A contribution which I was able to make - in a nut-shell, cover slips normally being so very thin, break far too easily, both in fitting and in service - but if you laminate two layers together, the thickness is still very slight, but its strength and resilience increases enormously, making it entirely viable.

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  • RMweb Gold

Several threads on "Building O gauge online" about using microscope slides glass.

 

I'm a little unsure about coverslips....when I used them in teaching, they were only about 20mm square and about 0.3mm thick, if that. I'm unsure if they would cut, and in use would break when cleaned.

 

http://www.ebay.co.uk/itm/50-New-Microscope-Slides-1x3-100-Coverslips-20x20mm-/230297179143?pt=UK_BOI_Medical_Lab_Equipment_Lab_Supplies_ET&hash=item359ec81407

 

 

The above refers to slides seen at top, and cover slips, seen in the little box beneath.

My department uses zillions!

 

Still available in all sorts of sizes and thicknesses

 

See http://www.richardsonsofleicester.co.uk/catalogsearch/result/?q=coverslips&x=0&y=0 for stock sizes

 

Phil

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...a U.S. modelling buddy was using these 

 

http://www.tedpella.com/tools_html/54410.htm

 

when I was last over there...he swears by them for marking cover slips ready for shaping and has mailed some samples to me...I'll post again once I've had the chance to experiment. 

 

Dave

Edited by Torr Giffard LSWR 1951-71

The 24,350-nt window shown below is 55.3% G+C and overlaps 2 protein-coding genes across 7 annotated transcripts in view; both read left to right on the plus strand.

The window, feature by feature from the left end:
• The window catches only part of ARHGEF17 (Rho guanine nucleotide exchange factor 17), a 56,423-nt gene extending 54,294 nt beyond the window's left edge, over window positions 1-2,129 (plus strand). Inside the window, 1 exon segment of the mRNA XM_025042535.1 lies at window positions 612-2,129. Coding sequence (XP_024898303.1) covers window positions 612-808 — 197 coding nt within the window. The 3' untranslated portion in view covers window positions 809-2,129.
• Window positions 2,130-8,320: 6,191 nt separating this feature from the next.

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  • RMweb Gold

How would one laminate cover slips, but keep them transparent?

 

And would you laminate before cutting, or cut, then laminate?

 

Use DPX - is styrene dissolved in xylene with plasticiser added

 

http://www.ebay.co.uk/itm/2X-two-DPX-MOUNTANT-100ml-Microscope-slide-mountant-xylene-bargain-sale-/111188851382

 

 

Phil

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How would one laminate cover slips, but keep them transparent?

 

And would you laminate before cutting, or cut, then laminate?

I use super-glue - preferably the type intended for glass.

 

The trick is to cut one piece to the correct size and shape, then glue it to a larger un-cut piece. Once dry, cut round the original, giving you your laminated piece the correct size. You'd be surprised how very much stronger it has become, while remaining very thin. If you have any excess glue on the surface, you can scrape it off with a blade.

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  • 4 weeks later...

I am pleased to report that having obtained the scriber mentioned in the posts above, cutting the slips turns out to be very painless with a clean break obtained. thanks for the advice given.

 

The problem I am now having is that having glued the plastikard frames to the glass with butanone (plasic weld), after a couple of days the window bars separate from the glass. Those attached at the side are ok because they also adhere to the supporting frames but the glazing bars are proving problematic. Can anyone recommend a better glue?

 

Paul R